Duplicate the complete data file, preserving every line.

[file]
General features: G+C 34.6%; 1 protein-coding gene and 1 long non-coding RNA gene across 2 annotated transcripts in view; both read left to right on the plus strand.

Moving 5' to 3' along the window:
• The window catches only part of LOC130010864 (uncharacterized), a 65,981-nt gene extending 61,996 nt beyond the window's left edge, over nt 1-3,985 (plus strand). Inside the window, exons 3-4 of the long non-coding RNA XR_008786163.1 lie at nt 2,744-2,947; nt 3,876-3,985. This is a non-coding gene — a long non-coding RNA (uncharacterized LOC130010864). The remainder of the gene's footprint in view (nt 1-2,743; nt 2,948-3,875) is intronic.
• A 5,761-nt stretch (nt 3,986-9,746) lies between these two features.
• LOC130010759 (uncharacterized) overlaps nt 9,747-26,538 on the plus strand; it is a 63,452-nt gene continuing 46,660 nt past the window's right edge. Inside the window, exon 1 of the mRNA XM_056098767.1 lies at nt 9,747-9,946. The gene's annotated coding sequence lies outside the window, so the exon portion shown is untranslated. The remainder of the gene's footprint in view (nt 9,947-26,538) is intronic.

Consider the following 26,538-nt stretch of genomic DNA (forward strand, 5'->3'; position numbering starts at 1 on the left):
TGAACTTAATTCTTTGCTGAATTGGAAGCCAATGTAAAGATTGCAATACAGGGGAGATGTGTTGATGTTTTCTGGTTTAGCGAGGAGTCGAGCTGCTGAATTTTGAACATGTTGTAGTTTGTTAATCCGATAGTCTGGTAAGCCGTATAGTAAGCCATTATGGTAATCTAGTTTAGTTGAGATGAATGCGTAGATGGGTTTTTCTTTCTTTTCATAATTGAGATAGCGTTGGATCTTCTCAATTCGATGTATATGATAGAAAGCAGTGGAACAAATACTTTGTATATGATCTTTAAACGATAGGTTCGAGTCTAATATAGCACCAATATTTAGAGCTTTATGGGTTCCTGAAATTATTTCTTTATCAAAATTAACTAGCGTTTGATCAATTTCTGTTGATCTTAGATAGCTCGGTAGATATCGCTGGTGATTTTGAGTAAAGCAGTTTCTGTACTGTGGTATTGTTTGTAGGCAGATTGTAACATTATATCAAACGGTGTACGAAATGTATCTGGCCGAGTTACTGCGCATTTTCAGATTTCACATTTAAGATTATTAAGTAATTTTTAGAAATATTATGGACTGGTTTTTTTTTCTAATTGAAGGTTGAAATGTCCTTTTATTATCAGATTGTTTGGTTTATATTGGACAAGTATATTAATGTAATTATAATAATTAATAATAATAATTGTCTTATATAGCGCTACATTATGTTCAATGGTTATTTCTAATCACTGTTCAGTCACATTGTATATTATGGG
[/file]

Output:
General features: G+C 34.6%; 1 protein-coding gene and 1 long non-coding RNA gene across 2 annotated transcripts in view; both read left to right on the plus strand.

Moving 5' to 3' along the window:
• The window catches only part of LOC130010864 (uncharacterized), a 65,981-nt gene extending 61,996 nt beyond the window's left edge, over nt 1-3,985 (plus strand). Inside the window, exons 3-4 of the long non-coding RNA XR_008786163.1 lie at nt 2,744-2,947; nt 3,876-3,985. This is a non-coding gene — a long non-coding RNA (uncharacterized LOC130010864). The remainder of the gene's footprint in view (nt 1-2,743; nt 2,948-3,875) is intronic.
• A 5,761-nt stretch (nt 3,986-9,746) lies between these two features.
• LOC130010759 (uncharacterized) overlaps nt 9,747-26,538 on the plus strand; it is a 63,452-nt gene continuing 46,660 nt past the window's right edge. Inside the window, exon 1 of the mRNA XM_056098767.1 lies at nt 9,747-9,946. The gene's annotated coding sequence lies outside the window, so the exon portion shown is untranslated. The remainder of the gene's footprint in view (nt 9,947-26,538) is intronic.

Consider the following 26,538-nt stretch of genomic DNA (forward strand, 5'->3'; position numbering starts at 1 on the left):
TGAACTTAATTCTTTGCTGAATTGGAAGCCAATGTAAAGATTGCAATACAGGGGAGATGTGTTGATGTTTTCTGGTTTAGCGAGGAGTCGAGCTGCTGAATTTTGAACATGTTGTAGTTTGTTAATCCGATAGTCTGGTAAGCCGTATAGTAAGCCATTATGGTAATCTAGTTTAGTTGAGATGAATGCGTAGATGGGTTTTTCTTTCTTTTCATAATTGAGATAGCGTTGGATCTTCTCAATTCGATGTATATGATAGAAAGCAGTGGAACAAATACTTTGTATATGATCTTTAAACGATAGGTTCGAGTCTAATATAGCACCAATATTTAGAGCTTTATGGGTTCCTGAAATTATTTCTTTATCAAAATTAACTAGCGTTTGATCAATTTCTGTTGATCTTAGATAGCTCGGTAGATATCGCTGGTGATTTTGAGTAAAGCAGTTTCTGTACTGTGGTATTGTTTGTAGGCAGATTGTAACATTATATCAAACGGTGTACGAAATGTATCTGGCCGAGTTACTGCGCATTTTCAGATTTCACATTTAAGATTATTAAGTAATTTTTAGAAATATTATGGACTGGTTTTTTTTTCTAATTGAAGGTTGAAATGTCCTTTTATTATCAGATTGTTTGGTTTATATTGGACAAGTATATTAATGTAATTATAATAATTAATAATAATAATTGTCTTATATAGCGCTACATTATGTTCAATGGTTATTTCTAATCACTGTTCAGTCACATTGTATATTATGGG